In fact, it seems that zombies are becoming increasingly more human in general, with 28 Days Later introducing their ability to run, Land Of The Dead improving their power of thought, and now this movie essentially having the child zombies act completely human until they get hungry. In which case you have to ask if they're even monsters at all.. or just a little bit hangry. Sure they'll rip your throat out but if you go to a kebab shop after a night out and the queue takes longer than five minutes then I guarantee you'll see similar behaviour inside... especially in Stoke or Birmingham. This issue of who the real villain of the movie is may well be the very crux of what the film is about as it presents us with several moral decisions and then looks at them from every possible angle. Melanie seems caring, loving, clever and only occasionally feels the need to feast on the flesh of the living. At worst she's on the level of a bath-salts enthusiast after they've spotted a particularly delicious-looking tramp. In which case, Glenn Close is the villain, right? Sure she wants nothing more than to save the human race but I guess no matter how honourable your intentions are it never sounds great when you look at a child and state, “I just need her brain and spine”. Which is assuming that Melanie even is a child with Close suspecting that her human-like behaviour is simply mimicry. It's possible that the young girl is simple the zombie equivalent of Bobby Davro and who wouldn't kill Bobby Davro to save our species? If you don't know who Bobby Davro is then good for you.

I think the film, therefore, takes the stance that everything that has ever happened ever has just been a load of meaningless bollocks with our lives existing on a small rock in space that thrives on total chaos. Things don't happen because of the ongoing fight between good and evil but because things just happen to happen and occasionally they'll work out in our favour and occasionally they won't. That's also the line that I use whenever I'm angrily asked why I just sent a dick-pic to somebody out of the blue. However, the zombie adults are basically just walking mushrooms with the zombie children still capable of thought. If you've played The Last Of Us the adults are the same as in that, really. I'm a vegetarian that fucking loves the taste of meat but gave it up because I felt too guilty about having a living creature die just for my meal. The adults in this are therefore my dream source of food now that I think about it. It therefore seems that there's also one other theme running through the movie as well as the Schrödinger cat thing. Well, I guess there's a few, such as the morality of vivisection which is another similarity it shares with Day Of The Dead. They both also have great scores in case you give a shit... But The Girl With All The Gifts also plays with the idea that old people can't stand young people and that young people fucking hate old people. It's incredible to think that this film came out before we'd had three years of fucking Brexit in which the young and the old really have found a lot of new and exciting things to despise each other about.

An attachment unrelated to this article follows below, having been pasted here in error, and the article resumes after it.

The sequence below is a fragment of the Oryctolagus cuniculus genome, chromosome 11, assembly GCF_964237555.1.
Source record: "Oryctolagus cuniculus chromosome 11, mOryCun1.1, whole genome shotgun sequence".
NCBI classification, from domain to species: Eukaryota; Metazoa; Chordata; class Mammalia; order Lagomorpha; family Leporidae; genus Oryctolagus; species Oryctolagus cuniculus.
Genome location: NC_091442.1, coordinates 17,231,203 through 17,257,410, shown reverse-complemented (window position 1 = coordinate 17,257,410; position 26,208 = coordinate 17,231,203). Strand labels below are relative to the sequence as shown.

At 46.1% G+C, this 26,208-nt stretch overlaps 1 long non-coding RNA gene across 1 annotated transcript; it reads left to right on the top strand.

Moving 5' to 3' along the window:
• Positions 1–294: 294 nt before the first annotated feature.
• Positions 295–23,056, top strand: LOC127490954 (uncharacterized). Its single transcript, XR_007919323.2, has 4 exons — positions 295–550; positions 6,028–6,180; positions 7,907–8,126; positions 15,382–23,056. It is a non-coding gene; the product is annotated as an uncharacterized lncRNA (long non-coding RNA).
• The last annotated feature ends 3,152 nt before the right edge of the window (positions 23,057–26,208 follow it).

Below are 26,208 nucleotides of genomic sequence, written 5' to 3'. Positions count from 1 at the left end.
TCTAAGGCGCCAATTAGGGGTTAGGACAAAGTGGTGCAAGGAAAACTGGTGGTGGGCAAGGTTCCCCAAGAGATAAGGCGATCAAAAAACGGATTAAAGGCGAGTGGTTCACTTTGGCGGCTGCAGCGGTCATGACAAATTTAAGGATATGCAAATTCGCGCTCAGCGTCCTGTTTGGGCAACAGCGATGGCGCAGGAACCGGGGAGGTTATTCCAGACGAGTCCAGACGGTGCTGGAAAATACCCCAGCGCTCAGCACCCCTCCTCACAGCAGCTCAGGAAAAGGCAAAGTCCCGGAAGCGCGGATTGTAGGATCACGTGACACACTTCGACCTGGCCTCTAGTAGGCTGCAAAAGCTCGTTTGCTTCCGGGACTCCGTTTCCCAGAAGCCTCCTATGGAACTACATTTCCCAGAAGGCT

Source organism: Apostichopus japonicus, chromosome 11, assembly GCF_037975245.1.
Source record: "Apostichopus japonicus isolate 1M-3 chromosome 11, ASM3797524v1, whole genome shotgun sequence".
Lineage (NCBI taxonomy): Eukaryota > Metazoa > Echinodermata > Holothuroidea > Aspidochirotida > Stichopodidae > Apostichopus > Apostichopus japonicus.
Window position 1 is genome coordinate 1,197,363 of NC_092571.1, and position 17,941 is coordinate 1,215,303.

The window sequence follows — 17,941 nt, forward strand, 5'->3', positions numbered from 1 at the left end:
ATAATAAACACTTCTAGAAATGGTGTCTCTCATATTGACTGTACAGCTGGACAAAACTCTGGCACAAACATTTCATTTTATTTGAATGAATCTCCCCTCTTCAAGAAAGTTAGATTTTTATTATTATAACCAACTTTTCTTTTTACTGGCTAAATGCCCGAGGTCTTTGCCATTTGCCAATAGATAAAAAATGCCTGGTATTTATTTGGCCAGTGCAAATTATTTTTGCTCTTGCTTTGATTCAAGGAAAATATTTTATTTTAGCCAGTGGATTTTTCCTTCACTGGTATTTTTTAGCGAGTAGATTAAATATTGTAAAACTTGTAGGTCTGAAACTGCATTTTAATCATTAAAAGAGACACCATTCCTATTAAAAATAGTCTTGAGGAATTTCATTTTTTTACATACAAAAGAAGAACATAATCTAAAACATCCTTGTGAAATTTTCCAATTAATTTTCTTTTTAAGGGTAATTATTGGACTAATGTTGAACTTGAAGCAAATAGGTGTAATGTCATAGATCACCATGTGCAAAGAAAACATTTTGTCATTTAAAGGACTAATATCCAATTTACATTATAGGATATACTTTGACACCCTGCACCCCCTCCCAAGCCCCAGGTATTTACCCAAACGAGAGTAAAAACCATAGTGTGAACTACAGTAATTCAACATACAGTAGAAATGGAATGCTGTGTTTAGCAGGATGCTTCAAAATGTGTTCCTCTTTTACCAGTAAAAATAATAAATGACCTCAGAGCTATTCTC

Glenn Close is worried that Melanie is going to take her place in the world and destroy everything that she's ever known in the same way that our real-life old people are also selfish pricks that refuse to accept any change. Nor does Glenn Close hugely like the idea of her planet being turned into a giant fungus because God forbid the older generation leave us with a thriving natural environment. I'm pretty sure that the whole mushroom in the head thing is also how my Nan thinks that actual drugs work. In the way that Melanie attempts to avoid being left alone with Glenn Close I too have gotten pretty good at avoiding my Nan. On the flip-side, though the young zombies didn't ask to be how they are and as a result, they've been caged and told that they have to die. Young people don't like being dictated to by older people and as much as we appreciate their ancient wisdom I can't say that we're that fond of the housing crises. Or a retirement age of about 112 for that matter! And thanks to Brexit and the threat to the NHS, we're now in a position in which Glenn Close offering to saw open our head with a rusty fucking saw might be the closest thing to healthcare that we can actually afford. You can call that Project Fear if you like, but if it is then I'd call your side Project Go Fuck Yourself. You'll notice how, despite being thirty years old now, I've also put myself into the category of young people. If anything, that in itself was my main agenda for bringing up all of those points in the first place if I'm honest.

Anyway, so it was a great film, and by great I mean it was probably in the top five of all the films that I saw in the year that it came out. I say that as though I don't have a spreadsheet in which I can literally check every film that I saw that year. I can also see how I rated them all out of five and in what position this one actually came. You can tell that I'm cool, right? I have another spreadsheet documenting how many girls I slept within that same year but the number is so extreme that there's no point trying to include positions or where people came on that spreadsheet. Zero is a number right? Still. Zombie films will distract from the loneliness of existence, won't they? I've been watching them since my teenage years in which it seemed more productive to obsess over original Night Of The Living Dead director George Romero's work than to revise for something as insignificant as my GCSE's. That was even before I knew that you could literally just make your GCSE results up and nobody would ever check too. As such, I feel mildly qualified to state that as far as this sub-genre of horror goes The Girl With All The Gifts is very definitely at the higher end of quality. If you have a cat in a box and no way of knowing what condition it's in, does that make it alive or dead? Who fucking cares?! If you want to have a good time then just throw the fucking box into the canal with all of the other dead cats and just watch The Girl With All The Gifts instead. Thanks for reading, motherfuckers, and see you next time.